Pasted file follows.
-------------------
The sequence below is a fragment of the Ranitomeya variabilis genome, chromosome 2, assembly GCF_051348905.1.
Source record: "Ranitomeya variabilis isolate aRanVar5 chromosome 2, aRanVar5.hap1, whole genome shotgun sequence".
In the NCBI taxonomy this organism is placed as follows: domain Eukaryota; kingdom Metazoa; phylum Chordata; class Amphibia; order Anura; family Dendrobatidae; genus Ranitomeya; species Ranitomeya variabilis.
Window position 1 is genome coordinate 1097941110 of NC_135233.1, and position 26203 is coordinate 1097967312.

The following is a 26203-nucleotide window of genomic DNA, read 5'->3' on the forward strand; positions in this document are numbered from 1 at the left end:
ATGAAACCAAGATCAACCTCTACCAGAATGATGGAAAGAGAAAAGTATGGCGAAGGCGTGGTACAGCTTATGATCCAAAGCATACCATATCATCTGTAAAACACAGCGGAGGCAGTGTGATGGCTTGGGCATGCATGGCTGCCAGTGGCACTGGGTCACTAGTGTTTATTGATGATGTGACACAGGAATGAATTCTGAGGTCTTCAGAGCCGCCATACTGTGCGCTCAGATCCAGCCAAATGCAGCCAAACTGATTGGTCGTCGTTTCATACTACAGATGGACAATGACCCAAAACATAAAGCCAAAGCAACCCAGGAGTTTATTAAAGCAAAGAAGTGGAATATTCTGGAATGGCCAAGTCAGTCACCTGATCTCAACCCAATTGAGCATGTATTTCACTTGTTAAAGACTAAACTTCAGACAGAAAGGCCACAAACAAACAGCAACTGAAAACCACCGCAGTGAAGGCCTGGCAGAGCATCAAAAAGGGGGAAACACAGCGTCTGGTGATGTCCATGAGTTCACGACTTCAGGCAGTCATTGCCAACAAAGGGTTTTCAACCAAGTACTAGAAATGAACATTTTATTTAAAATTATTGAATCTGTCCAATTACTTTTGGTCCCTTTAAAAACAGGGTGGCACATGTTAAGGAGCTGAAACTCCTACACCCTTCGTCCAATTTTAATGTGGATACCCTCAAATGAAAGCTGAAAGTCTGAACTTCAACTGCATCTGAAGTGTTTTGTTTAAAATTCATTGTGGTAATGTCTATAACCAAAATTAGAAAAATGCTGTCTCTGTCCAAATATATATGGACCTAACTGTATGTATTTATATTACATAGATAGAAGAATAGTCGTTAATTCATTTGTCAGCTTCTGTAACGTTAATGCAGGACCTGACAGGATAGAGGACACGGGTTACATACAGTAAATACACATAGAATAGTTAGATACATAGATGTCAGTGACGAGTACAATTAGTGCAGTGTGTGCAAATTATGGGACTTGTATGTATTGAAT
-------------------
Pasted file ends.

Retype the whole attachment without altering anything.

The sequence below is a fragment of the Ranitomeya variabilis genome, chromosome 2, assembly GCF_051348905.1.
Source record: "Ranitomeya variabilis isolate aRanVar5 chromosome 2, aRanVar5.hap1, whole genome shotgun sequence".
In the NCBI taxonomy this organism is placed as follows: domain Eukaryota; kingdom Metazoa; phylum Chordata; class Amphibia; order Anura; family Dendrobatidae; genus Ranitomeya; species Ranitomeya variabilis.
Window position 1 is genome coordinate 1097941110 of NC_135233.1, and position 26203 is coordinate 1097967312.

The following is a 26203-nucleotide window of genomic DNA, read 5'->3' on the forward strand; positions in this document are numbered from 1 at the left end:
ATGAAACCAAGATCAACCTCTACCAGAATGATGGAAAGAGAAAAGTATGGCGAAGGCGTGGTACAGCTTATGATCCAAAGCATACCATATCATCTGTAAAACACAGCGGAGGCAGTGTGATGGCTTGGGCATGCATGGCTGCCAGTGGCACTGGGTCACTAGTGTTTATTGATGATGTGACACAGGAATGAATTCTGAGGTCTTCAGAGCCGCCATACTGTGCGCTCAGATCCAGCCAAATGCAGCCAAACTGATTGGTCGTCGTTTCATACTACAGATGGACAATGACCCAAAACATAAAGCCAAAGCAACCCAGGAGTTTATTAAAGCAAAGAAGTGGAATATTCTGGAATGGCCAAGTCAGTCACCTGATCTCAACCCAATTGAGCATGTATTTCACTTGTTAAAGACTAAACTTCAGACAGAAAGGCCACAAACAAACAGCAACTGAAAACCACCGCAGTGAAGGCCTGGCAGAGCATCAAAAAGGGGGAAACACAGCGTCTGGTGATGTCCATGAGTTCACGACTTCAGGCAGTCATTGCCAACAAAGGGTTTTCAACCAAGTACTAGAAATGAACATTTTATTTAAAATTATTGAATCTGTCCAATTACTTTTGGTCCCTTTAAAAACAGGGTGGCACATGTTAAGGAGCTGAAACTCCTACACCCTTCGTCCAATTTTAATGTGGATACCCTCAAATGAAAGCTGAAAGTCTGAACTTCAACTGCATCTGAAGTGTTTTGTTTAAAATTCATTGTGGTAATGTCTATAACCAAAATTAGAAAAATGCTGTCTCTGTCCAAATATATATGGACCTAACTGTATGTATTTATATTACATAGATAGAAGAATAGTCGTTAATTCATTTGTCAGCTTCTGTAACGTTAATGCAGGACCTGACAGGATAGAGGACACGGGTTACATACAGTAAATACACATAGAATAGTTAGATACATAGATGTCAGTGACGAGTACAATTAGTGCAGTGTGTGCAAATTATGGGACTTGTATGTATTGAAT